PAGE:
Whether you’re for or against it, everyone’s thinking about it. Of course we’re talking about Brexit.
But did you know that rights you currently have are at risk as a result of the EU Withdrawal Bill?
The EU Withdrawal Bill (also known as the ‘Brexit bill’) is being debated in Parliament at the moment. What’s worrying is that it’s set to significantly reduce human rights protections in the UK – a fact many people may not even realise.
Brexit is just one of many topics covered in our Annual Report 2017/18: The State of the World’s Human Rights an assessment of human rights in 159 countries around the world. Find out more now:
A rush to sign new trade deals means there is a growing, and very real, threat that the UK will ‘soft-pedal’ on human rights globally.
Our government’s failure to retain the EU Charter of Fundamental Rights in domestic law will weaken the protections currently available to people. Furthermore, protections such as the right to equality, are also at risk.
But the problems run deep beyond our borders. The UK’s so-called ‘Global Britain’ drive to secure new trade deals as we prepare to leave the EU is leading to a heightened risk of the UK ministers downplaying human rights issues. They could be doing this even where countries currently have extremely poor human rights records.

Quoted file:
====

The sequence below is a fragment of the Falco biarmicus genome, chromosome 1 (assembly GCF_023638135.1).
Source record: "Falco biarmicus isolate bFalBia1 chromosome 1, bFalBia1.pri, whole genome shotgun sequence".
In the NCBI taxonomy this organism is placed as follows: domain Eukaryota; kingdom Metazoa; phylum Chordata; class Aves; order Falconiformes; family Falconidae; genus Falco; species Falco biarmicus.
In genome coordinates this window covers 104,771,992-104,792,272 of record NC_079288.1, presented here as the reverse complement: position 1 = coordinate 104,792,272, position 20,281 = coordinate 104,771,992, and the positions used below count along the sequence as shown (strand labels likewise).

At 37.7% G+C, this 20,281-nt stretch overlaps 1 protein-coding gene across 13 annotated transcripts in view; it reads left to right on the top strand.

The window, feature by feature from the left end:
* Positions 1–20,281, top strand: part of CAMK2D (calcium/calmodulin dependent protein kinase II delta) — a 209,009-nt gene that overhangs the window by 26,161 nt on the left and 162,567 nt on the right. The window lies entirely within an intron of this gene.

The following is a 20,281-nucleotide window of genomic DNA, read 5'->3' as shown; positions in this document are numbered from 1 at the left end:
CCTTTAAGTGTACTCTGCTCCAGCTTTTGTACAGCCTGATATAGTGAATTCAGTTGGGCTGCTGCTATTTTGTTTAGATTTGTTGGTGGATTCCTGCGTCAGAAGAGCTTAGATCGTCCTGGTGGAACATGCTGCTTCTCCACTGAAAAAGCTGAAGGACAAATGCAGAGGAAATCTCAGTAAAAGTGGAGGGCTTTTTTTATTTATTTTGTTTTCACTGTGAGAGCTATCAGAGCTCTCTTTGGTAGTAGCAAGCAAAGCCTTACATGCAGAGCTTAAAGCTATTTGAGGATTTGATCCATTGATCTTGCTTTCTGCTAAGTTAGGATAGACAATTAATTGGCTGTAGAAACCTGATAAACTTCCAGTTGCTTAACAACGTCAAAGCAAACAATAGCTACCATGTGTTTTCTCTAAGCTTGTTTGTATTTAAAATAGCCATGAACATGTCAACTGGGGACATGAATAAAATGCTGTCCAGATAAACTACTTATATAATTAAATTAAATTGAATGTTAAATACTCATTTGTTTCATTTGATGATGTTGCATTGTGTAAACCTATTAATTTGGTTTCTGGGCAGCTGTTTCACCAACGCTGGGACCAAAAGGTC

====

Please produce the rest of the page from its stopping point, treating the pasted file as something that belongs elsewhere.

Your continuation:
In fact, it’s already happening. Just last month, China’s national newspaper The Global Times praised Prime Minister Theresa May for ‘resisting radical pressure at home’ to raise concerns over the treatment of democracy protesters in Hong Kong. Instead of shining a light on these serious abuses, May is focusing on trade and investment links with the world's second-largest economy.
The UK needs to uphold the principles of fair trials, free speech and decent labour standards. As Brexit gets under way, we must not trade away our values and rights in our eagerness to sign new deals.
2017 was a year in which governments around the world were shamelessly turning the clock back on decades of hard-won protections. From the United Kingdom to the United States, and Iraq to South Sudan and Myanmar, it was a very troubling year for human rights. But we refuse to be silenced.
Check out our comprehensive analysis of the state of the world’s human rights in 2017/18: